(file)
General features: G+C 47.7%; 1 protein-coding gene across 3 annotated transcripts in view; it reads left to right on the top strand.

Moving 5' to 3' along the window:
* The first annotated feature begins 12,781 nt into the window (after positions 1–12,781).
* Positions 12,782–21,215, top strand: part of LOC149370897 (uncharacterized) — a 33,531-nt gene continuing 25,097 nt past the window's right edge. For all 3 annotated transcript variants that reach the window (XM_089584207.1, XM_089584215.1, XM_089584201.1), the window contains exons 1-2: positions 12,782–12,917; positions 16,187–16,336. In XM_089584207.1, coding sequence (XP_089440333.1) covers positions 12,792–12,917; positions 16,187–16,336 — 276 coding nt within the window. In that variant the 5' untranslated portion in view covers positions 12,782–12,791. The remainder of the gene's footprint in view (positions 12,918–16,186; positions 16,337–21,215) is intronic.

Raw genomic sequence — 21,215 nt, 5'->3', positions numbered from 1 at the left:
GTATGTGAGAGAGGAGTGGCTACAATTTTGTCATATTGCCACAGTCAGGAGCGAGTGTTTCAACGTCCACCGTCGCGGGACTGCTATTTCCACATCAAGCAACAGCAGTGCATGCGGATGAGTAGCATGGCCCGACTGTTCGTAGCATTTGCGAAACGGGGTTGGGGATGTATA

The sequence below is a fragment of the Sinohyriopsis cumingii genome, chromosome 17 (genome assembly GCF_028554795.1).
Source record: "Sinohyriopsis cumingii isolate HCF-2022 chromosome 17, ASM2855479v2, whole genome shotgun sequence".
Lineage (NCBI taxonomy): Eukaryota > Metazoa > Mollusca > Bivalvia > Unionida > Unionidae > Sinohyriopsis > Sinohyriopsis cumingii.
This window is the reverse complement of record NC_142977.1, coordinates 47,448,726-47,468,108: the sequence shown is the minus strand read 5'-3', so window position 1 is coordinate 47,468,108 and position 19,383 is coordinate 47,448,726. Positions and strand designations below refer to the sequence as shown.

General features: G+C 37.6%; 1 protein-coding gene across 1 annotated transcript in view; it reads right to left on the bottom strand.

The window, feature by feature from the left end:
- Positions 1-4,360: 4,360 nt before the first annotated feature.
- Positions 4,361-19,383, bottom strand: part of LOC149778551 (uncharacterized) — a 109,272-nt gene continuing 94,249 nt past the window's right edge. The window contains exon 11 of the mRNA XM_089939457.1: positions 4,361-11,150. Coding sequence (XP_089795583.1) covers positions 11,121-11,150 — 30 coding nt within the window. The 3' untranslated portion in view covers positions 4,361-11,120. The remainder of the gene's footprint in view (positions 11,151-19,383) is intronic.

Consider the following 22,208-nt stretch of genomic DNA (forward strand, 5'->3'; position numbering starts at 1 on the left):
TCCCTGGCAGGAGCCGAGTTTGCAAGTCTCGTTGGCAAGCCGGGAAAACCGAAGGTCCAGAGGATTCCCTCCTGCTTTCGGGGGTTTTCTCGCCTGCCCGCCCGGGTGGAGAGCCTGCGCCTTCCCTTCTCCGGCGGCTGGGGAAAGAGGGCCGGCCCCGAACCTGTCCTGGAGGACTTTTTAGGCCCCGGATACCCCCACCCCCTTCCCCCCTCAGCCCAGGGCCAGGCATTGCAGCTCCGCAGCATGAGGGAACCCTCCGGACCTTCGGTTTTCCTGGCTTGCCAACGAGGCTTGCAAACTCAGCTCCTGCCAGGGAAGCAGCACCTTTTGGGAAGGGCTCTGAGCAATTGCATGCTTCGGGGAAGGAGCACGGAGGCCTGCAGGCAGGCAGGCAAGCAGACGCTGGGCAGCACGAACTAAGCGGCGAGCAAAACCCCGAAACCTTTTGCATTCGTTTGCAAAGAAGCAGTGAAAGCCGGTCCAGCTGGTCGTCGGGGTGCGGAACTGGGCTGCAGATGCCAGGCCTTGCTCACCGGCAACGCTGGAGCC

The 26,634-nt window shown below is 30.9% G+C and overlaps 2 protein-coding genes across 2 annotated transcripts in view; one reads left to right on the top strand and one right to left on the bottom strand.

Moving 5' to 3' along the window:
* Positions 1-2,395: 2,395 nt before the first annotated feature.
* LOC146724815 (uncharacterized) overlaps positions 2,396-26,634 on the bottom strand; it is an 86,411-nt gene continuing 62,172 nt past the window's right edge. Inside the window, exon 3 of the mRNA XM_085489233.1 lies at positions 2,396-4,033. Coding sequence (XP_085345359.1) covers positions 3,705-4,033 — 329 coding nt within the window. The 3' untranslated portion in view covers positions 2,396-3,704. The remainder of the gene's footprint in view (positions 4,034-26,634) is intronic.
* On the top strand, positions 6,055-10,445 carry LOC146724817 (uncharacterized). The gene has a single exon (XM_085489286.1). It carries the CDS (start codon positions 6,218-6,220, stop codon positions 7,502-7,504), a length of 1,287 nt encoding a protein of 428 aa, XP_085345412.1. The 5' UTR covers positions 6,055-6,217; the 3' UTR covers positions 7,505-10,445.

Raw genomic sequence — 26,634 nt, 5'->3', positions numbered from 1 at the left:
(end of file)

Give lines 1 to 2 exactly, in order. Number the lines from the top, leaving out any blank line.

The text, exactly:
General features: G+C 47.7%; 1 protein-coding gene across 3 annotated transcripts in view; it reads left to right on the top strand.

Moving 5' to 3' along the window: